8. It was stated that with regard to the alleged heavy financial burden, the Respondent could not offer any comments because it was the responsibility of the importer to observe the time factor in its own interest. The customs cannot release goods which have become unfit for human consumption. The delay occurred on account of the importer who had gone to perform Hajj and he could have deputed his employees/authorized staff to clear the goods instead of claiming damages on the basis of an allegation which was not correct.

9. The Counsel for the Complainants submitted rejoinder on the parawise comments from the Collector of Customs. It was stated that the facts of the case and the law points have already been taken into the consideration by the Appellae Tribunal who have passed a judgment and there was no need to reiterate the issues. The learned Counsel has stated that the bill of entry containing objection by the Appraising Officer was never delivered to the Complainants, it was still held by the Respondent whereas for any reply or clarification it should have been returned to the importer/clearing agent. He further stated that the illegal action of the Respondent on the first bill of entry prevented the Complainants for filing the second bill of entry for the remaining goods which had also crossed the expiry date and there was no occasion to seek clearance of expired goods and offer the same for sale.

10. During the hearing of the complaint, the learned Counsel for the Complainants stated that the complaint has been made against the Customs Department for illegally refusing release of goods and ordering confiscation without any justification. It was stated that the complaint was directed against the customs authorities for passing an illegal order causing huge financial losses; the action of the Department be declared as maladministration and it should be directed to pay compensation to the Complainants.

11. Deputy Collector of Customs replied that the ex-bond bill of entry was filed on 06-10-2003. The clearing agent was required to submit the test report which was not done. It was not clear from the bill of entry whether it was returned to the agent or not and it was possible that bill of entry remained with the Group. The test report was not submitted and when ex-bond was eventually sought in February 2004 the period of utilizing the goods had already expired and adjudication proceedings were initiated. (Learned Counsel stated that ex-bond bill of entry was never returned to the agent and the demand for test report was not legally required because ingredients were printed on the container).

12. Deputy Collector further stated that the Tribunal’s order did not contain any remarks about the adjudication order and as far as this order was concerned the adjudication order was still in the field. On inquiry she stated that the application of the Complainants for compensation was received in April 2006 but no action has been taken.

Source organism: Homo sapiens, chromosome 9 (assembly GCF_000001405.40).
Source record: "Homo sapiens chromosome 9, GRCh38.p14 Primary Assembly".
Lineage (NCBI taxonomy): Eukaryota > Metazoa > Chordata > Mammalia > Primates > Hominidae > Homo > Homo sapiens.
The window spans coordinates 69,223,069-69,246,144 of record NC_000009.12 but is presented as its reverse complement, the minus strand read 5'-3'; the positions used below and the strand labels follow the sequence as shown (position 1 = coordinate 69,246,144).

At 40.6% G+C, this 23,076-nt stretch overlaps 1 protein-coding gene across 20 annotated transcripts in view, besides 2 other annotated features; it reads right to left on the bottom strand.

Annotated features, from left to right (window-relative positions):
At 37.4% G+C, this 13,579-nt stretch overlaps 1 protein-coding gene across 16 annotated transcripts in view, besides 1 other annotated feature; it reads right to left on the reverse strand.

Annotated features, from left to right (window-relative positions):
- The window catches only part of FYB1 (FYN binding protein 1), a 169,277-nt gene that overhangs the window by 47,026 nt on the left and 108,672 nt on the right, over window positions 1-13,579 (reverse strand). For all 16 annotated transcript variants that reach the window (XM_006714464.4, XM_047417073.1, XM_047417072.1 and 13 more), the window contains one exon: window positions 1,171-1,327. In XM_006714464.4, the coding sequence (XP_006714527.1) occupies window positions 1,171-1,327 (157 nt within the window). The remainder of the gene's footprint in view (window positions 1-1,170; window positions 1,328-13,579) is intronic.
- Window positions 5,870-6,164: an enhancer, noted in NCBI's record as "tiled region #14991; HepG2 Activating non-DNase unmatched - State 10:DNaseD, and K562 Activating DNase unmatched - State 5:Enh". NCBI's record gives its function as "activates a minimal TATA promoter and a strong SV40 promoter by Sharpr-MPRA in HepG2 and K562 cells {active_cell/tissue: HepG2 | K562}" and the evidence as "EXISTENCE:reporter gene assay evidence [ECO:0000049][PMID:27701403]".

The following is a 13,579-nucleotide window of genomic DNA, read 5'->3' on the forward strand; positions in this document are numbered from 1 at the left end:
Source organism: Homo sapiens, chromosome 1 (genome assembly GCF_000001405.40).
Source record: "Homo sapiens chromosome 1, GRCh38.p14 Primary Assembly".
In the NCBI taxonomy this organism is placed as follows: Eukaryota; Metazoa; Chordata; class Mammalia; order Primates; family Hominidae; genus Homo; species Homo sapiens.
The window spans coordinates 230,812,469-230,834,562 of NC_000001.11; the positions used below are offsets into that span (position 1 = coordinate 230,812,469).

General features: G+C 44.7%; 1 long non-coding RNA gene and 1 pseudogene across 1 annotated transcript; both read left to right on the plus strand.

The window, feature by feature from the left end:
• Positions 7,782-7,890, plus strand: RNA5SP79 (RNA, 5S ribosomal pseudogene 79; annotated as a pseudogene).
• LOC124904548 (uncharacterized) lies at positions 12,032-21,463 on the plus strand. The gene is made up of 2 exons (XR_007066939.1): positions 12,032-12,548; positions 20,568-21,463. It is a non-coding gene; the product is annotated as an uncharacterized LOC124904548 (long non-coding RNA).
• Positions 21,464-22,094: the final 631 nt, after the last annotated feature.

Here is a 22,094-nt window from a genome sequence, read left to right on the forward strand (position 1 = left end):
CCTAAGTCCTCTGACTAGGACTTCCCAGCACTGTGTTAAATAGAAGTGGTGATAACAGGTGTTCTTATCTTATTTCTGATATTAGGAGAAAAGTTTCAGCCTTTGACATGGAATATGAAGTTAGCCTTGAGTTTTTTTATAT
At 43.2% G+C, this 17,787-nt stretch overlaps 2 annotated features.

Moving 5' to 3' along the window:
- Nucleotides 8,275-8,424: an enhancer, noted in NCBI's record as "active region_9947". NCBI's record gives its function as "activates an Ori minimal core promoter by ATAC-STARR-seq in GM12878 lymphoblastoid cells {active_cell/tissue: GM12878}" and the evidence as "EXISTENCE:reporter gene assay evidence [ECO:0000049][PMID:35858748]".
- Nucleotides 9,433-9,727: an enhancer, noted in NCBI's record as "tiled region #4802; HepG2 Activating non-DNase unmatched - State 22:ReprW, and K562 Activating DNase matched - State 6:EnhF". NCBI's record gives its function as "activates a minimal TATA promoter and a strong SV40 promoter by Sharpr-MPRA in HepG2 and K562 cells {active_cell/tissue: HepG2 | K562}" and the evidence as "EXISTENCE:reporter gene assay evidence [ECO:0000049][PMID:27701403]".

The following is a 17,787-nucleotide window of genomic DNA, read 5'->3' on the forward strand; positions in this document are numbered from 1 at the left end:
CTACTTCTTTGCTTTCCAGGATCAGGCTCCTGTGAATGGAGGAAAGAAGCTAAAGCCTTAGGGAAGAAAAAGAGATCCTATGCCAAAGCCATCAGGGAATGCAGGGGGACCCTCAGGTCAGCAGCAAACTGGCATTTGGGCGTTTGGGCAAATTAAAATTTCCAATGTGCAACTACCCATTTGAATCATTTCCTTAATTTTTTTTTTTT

13. The contents of the complaint, comments of the Respondent and the arguments put forward by both the sides have been examined. The Appellate Tribunal has decided that once the assessment under section 80 of the Customs Act was completed the delay in releasing the consignment was not warranted by law. Thus it is established that there was no justification to raise any objection on the ex-bond bill of entry and refuse to deliver it to the importer/clearing agent for ex-bonding goods on payment of duty and taxes. It has also been established that the bill of entry remained with the Appraising Officer of the concerned Group, it was not returned to the clearing agent and no action was taken deliberately for malafide reasons. The Complainants have suffered loss on account of inaction, delay, incompetence, inefficiency in discharge of duties and responsibilities by the customs officials by withholding the ex-bond bill of entry without any lawful reason with malafide intention. It has been proved that the loss was occasioned by gross negligence on the part of the Respondent. It is, therefore, recommended that CBR direct the Collector of Customs to



  1. pay full compensation for the loss of goods to the Complainants, in accordance with the provisions of section 216 of the Customs Act, as claimed in the application dated 21-04-2006.

  2. Above recommendation be implemented within thirty days; and

  3. compliance be reported to this office within forty five days.



(Justice (R) Munir A. Sheikh)

Federal Tax Ombudsman

Dated: 2006

BEFORE THE FEDERAL TAX OMBUDSMAN

REGIONAL OFFICE

LAHORE

COMPLAINT NO.799/2006


Mr. Muhammad Shakeel

S/o Muhammad Akram

R/o Kamkot, P.O. Lithrar,

Tehsil Kotli Sittian,

District Rawalpindi. …Complainant